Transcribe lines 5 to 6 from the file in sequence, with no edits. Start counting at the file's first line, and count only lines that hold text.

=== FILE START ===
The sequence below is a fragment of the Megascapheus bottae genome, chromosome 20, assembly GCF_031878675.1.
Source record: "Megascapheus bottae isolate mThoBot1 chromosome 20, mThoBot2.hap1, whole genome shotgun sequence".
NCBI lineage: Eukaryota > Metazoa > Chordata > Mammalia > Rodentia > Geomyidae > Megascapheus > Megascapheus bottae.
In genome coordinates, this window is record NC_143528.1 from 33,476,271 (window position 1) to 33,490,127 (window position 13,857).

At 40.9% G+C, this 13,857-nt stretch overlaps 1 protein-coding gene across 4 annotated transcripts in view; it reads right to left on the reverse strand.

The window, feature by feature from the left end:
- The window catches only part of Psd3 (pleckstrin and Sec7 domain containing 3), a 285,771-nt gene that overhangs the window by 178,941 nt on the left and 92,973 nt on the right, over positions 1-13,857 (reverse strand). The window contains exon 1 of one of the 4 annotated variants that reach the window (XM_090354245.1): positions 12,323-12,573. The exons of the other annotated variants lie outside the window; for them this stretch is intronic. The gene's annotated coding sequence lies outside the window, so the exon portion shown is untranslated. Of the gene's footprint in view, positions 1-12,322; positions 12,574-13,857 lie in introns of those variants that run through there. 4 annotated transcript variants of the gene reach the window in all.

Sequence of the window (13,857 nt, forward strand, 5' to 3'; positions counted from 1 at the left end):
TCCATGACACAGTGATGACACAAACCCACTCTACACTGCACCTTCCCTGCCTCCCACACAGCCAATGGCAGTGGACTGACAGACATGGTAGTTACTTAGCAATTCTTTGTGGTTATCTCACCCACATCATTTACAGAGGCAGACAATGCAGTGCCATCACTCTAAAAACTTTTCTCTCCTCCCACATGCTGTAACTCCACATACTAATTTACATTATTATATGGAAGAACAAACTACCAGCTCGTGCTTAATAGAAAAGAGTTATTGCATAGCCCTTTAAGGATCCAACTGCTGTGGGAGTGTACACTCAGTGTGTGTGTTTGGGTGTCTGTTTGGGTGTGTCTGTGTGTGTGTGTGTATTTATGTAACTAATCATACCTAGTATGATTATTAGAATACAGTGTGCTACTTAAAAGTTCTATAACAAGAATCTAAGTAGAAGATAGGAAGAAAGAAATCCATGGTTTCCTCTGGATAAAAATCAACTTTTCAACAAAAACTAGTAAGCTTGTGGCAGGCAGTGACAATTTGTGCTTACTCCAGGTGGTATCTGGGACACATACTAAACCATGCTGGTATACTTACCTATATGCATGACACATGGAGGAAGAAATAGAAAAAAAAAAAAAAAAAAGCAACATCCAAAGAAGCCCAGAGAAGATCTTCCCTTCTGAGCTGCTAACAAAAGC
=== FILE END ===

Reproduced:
At 40.9% G+C, this 13,857-nt stretch overlaps 1 protein-coding gene across 4 annotated transcripts in view; it reads right to left on the reverse strand.

The window, feature by feature from the left end: